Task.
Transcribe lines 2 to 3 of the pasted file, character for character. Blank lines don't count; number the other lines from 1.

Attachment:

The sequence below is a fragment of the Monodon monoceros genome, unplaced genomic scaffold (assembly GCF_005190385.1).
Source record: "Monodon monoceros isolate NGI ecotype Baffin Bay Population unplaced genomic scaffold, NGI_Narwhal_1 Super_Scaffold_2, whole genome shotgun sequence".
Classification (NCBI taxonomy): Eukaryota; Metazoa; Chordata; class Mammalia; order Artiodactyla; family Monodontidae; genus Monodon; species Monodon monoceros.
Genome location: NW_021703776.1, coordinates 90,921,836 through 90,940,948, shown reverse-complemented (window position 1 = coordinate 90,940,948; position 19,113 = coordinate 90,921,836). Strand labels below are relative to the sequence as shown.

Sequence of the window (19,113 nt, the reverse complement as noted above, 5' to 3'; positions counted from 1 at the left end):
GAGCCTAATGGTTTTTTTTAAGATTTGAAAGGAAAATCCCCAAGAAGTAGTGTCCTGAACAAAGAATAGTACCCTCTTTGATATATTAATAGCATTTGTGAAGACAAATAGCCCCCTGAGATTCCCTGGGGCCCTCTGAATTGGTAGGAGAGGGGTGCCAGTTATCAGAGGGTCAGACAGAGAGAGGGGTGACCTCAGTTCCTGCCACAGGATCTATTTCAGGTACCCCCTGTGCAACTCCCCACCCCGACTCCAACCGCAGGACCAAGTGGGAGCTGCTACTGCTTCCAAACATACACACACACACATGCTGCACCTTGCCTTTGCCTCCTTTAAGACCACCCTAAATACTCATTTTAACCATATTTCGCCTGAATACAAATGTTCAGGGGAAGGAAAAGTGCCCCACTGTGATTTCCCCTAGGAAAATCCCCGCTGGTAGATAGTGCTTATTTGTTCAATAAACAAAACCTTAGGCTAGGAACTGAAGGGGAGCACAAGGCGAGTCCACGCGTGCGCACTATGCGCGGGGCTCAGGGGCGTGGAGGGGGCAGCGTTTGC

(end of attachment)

Source record: "Monodon monoceros isolate NGI ecotype Baffin Bay Population unplaced genomic scaffold, NGI_Narwhal_1 Super_Scaffold_2, whole genome shotgun sequence".
Classification (NCBI taxonomy): Eukaryota; Metazoa; Chordata; class Mammalia; order Artiodactyla; family Monodontidae; genus Monodon; species Monodon monoceros.